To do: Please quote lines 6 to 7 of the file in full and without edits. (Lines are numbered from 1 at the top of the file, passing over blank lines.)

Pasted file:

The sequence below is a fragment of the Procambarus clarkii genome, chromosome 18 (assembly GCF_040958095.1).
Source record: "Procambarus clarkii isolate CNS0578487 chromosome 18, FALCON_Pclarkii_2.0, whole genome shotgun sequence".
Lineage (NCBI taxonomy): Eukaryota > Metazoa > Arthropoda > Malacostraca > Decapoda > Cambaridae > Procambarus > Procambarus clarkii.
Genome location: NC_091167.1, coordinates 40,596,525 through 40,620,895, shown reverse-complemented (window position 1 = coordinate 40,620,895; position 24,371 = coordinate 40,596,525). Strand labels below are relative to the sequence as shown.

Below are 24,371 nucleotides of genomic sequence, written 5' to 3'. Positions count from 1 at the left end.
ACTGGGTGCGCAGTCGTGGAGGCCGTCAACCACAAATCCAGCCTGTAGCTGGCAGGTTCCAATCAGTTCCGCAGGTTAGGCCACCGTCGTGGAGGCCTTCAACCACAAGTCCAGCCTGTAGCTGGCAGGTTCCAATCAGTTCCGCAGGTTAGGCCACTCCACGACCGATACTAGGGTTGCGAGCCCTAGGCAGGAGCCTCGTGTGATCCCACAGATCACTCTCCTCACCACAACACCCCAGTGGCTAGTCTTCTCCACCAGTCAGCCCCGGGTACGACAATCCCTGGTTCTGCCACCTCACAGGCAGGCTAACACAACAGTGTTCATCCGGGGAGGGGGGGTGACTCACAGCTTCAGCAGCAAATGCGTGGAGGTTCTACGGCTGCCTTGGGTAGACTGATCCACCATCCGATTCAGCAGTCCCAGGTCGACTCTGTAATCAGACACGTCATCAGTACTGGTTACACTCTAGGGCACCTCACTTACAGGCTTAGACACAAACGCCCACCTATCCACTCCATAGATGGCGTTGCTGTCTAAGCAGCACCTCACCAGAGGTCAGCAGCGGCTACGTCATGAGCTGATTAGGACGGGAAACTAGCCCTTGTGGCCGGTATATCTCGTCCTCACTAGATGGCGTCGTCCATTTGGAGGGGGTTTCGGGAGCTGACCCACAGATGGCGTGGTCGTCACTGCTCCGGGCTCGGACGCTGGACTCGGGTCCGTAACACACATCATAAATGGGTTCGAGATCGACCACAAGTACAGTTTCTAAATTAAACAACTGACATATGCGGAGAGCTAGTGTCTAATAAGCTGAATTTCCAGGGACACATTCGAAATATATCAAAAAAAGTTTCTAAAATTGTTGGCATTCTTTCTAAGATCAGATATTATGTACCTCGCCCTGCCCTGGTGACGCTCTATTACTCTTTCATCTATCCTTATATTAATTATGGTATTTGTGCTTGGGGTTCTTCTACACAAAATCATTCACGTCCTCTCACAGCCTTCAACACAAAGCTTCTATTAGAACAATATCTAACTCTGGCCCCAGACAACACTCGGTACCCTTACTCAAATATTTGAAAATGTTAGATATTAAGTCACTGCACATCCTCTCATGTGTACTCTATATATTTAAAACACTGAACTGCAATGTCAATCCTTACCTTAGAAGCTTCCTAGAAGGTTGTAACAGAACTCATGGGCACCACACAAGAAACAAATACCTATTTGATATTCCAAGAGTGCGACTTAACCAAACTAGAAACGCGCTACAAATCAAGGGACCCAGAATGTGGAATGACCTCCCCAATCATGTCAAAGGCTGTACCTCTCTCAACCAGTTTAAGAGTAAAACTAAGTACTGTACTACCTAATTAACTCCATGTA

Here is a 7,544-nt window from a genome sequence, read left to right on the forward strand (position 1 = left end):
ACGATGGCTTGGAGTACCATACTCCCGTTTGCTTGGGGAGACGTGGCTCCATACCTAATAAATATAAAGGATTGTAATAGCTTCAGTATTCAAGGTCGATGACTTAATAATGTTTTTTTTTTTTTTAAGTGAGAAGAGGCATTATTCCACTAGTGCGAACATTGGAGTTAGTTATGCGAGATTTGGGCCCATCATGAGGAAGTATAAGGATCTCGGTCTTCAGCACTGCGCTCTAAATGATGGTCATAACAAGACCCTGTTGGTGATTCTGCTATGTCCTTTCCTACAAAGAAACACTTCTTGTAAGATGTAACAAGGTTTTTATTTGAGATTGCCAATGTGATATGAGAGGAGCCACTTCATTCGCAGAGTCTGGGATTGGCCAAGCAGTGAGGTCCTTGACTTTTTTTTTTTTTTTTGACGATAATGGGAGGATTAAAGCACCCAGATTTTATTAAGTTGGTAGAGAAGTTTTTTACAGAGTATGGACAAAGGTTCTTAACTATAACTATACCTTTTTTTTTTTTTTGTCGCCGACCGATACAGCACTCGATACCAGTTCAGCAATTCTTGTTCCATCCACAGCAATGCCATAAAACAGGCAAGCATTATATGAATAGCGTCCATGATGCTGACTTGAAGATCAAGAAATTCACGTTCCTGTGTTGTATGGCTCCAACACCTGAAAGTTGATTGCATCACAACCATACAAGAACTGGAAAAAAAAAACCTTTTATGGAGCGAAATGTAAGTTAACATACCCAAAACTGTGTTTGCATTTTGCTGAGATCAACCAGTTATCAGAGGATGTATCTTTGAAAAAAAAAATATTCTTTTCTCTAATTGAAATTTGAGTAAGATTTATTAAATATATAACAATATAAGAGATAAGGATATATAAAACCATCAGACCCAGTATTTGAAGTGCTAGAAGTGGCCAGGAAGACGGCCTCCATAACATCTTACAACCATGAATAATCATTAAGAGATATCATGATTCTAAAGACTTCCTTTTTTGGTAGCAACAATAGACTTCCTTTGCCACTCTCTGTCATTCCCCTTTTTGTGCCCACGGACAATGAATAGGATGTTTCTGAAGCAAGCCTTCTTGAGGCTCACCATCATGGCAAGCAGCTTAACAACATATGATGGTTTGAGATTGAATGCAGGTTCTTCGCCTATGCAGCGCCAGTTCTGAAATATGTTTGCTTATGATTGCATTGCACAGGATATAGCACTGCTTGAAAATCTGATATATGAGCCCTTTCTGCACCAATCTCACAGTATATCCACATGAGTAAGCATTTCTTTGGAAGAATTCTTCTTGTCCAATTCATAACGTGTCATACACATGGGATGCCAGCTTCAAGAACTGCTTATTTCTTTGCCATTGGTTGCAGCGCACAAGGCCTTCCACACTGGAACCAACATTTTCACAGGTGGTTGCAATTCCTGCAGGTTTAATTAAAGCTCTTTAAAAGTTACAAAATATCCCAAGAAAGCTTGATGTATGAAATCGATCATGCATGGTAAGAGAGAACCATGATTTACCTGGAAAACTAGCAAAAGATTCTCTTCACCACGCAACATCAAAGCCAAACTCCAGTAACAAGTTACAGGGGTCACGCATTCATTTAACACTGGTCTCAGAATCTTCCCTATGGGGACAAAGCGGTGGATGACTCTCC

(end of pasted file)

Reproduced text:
ACTGGGTGCGCAGTCGTGGAGGCCGTCAACCACAAATCCAGCCTGTAGCTGGCAGGTTCCAATCAGTTCCGCAGGTTAGGCCACCGTCGTGGAGGCCTTCAACCACAAGTCCAGCCTGTAGCTGGCAGGTTCCAATCAGTTCCGCAGGTTAGGCCACTCCACGACCGATACTAGGGTTGCGAGCCCTAGGCAGGAGCCTCGTGTGATCCCACAGATCACTCTCCTCACCACAACACCCCAGTGGCTAGTCTTCTCCACCAGTCAGCCCCGGGTACGACAATCCCTGGTTCTGCCACCTCACAGGCAGGCTAACACAACAGTGTTCATCCGGGGAGGGGGGGTGACTCACAGCTTCAGCAGCAAATGCGTGGAGGTTCTACGGCTGCCTTGGGTAGACTGATCCACCATCCGATTCAGCAGTCCCAGGTCGACTCTGTAATCAGACACGTCATCAGTACTGGTTACACTCTAGGGCACCTCACTTACAGGCTTAGACACAAACGCCCACCTATCCACTCCATAGATGGCGTTGCTGTCTAAGCAGCACCTCACCAGAGGTCAGCAGCGGCTACGTCATGAGCTGATTAGGACGGGAAACTAGCCCTTGTGGCCGGTATATCTCGTCCTCACTAGATGGCGTCGTCCATTTGGAGGGGGTTTCGGGAGCTGACCCACAGATGGCGTGGTCGTCACTGCTCCGGGCTCGGACGCTGGACTCGGGTCCGTAACACACATCATAAATGGGTTCGAGATCGACCACAAGTACAGTTTCTAAATTAAACAACTGACATATGCGGAGAGCTAGTGTCTAATAAGCTGAATTTCCAGGGACACATTCGAAATATATCAAAAAAAGTTTCTAAAATTGTTGGCATTCTTTCTAAGATCAGATATTATGTACCTCGCCCTGCCCTGGTGACGCTCTATTACTCTTTCATCTATCCTTATATTAATTATGGTATTTGTGCTTGGGGTTCTTCTACACAAAATCATTCACGTCCTCTCACAGCCTTCAACACAAAGCTTCTATTAGAACAATATCTAACTCTGGCCCCAGACAACACTCGGTACCCTTACTCAAATATTTGAAAATGTTAGATATTAAGTCACTGCACATCCTCTCATGTGTACTCTATATATTTAAAACACTGAACTGCAATGTCAATCCTTACCTTAGAAGCTTCCTAGAAGGTTGTAACAGAACTCATGGGCACCACACAAGAAACAAATACCTATTTGATATTCCAAGAGTGCGACTTAACCAAACTAGAAACGCGCTACAAATCAAGGGACCCAGAATGTGGAATGACCTCCCCAATCATGTCAAAGGCTGTACCTCTCTCAACCAGTTTAAGAGTAAAACTAAGTACTGTACTACCTAATTAACTCCATGTA

Here is a 7,544-nt window from a genome sequence, read left to right on the forward strand (position 1 = left end):